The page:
Despite a few weak years when AstraZeneca (LSE:AZN) was struggling, its share price has soared by 160% over the past 10 years, easily beating the FTSE 100‘s 45% rise. Here’s why I think the next decade could be equally good.
The 2010s started out poor as the pharmaceuticals giant lost some key drug patents and was hit by generic alternatives. That certainly wasn’t a surprise, and wouldn’t have had such a big impact if the company had been investing sufficiently in its drug development pipeline to produce a stream of new candidates.
But it hadn’t been doing that, and had diversified into all sorts of retail medical-related products (where it didn’t really have any significant competitive advantage).
The turnaround started with the appointment of Pascal Soriot as the firm’s new chief executive in 2012, with the share price starting its climb a year later. Soriot’s turnaround plan included the disposal of the firm’s non-core businesses, and a renewed focus on research and development.
The hoped-for return to earnings growth has taken some time to come about — drug development is not a speedy process. A modest 4% rise is forecast for 2019 (with full year results due on 20 February), and there’s a more impressive 19% predicted for 2020.
The share price recovery has preceded the earnings turnaround, and I do like it when I see investors looking at a company’s long-term prospects rather than short-term gains. But what that means is the valuation has become, if perhaps not overheated, at least a little warm. We’re looking at a P/E for 2019 of 28, which is about twice the FTSE 100’s long-term average, and it’s going to take a few years of earnings growth to justify that. But my confidence is growing, so let’s try some some finger-in-the-air guesswork.
I don’t expect to see 19% earnings growth every year, but what if AstraZeneca could manage to average 10% per year until the next decade? That could see EPS reaching 843p in 2030, three times the expected 2019 figure. If the share price didn’t move, we’d see that P/E multiple drop to only around nine, so I’d expect the bull run to continue, though more modestly, over the decade.
Is such earnings growth feasible? It depends, obviously, on the profitability of the drugs the firm produces, and I’ll look at just a few from the stream of recent approvals and other positive developments.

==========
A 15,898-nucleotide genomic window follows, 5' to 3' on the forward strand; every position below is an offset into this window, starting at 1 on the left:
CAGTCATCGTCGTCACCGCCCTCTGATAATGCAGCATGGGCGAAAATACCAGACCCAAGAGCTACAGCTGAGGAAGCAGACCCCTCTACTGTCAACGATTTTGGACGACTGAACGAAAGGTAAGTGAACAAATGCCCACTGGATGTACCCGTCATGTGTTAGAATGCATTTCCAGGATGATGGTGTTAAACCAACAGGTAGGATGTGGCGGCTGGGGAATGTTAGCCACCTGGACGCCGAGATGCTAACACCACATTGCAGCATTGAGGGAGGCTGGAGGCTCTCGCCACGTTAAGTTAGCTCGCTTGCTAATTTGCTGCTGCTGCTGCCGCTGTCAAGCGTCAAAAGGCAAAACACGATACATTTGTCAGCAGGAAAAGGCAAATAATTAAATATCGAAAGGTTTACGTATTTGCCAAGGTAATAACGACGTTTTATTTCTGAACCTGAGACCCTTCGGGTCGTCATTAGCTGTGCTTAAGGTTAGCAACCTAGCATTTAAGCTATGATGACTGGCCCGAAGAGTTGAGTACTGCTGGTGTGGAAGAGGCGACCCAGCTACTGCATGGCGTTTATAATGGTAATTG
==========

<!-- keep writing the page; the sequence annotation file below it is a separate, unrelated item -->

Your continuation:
The FDA in the US has accepted a supplemental New Drug Application and granted Priority Review for Farxiga (dapagliflozin), aimed at heart failure, after phase II trials showed impressive results. It has also approved Lynparza (olaparib) for treating some pancreatic cancers, and Enhertu (trastuzumab deruxtecan) for targeting some breast cancers.
China has approved Lokelma (sodium zirconium cyclosilicate) for treating hyperkalaemia (elevated blood potassium), plus a triple-combination of budesonide/glycopyrronium/formoterol fumarate for COPD, and Lynparza has been approved there for an advanced ovarian cancer.
That’s just scanning the news since December, and you know what those diseases have in common? They mostly (I don’t know about hyperkalaemia) increasingly afflict the affluent, and could prove to be very profitable indeed.
I see AstraZeneca as, in the words of Warren Buffett, a wonderful company at a fair price.
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Alan Oscroft has no position in any of the shares mentioned. The Motley Fool UK has recommended AstraZeneca. Views expressed on the companies mentioned in this article are those of the writer and therefore may differ from the official recommendations we make in our subscription services such as Share Advisor, Hidden Winners and Pro. Here at The Motley Fool we believe that considering a diverse range of insights makes us better investors.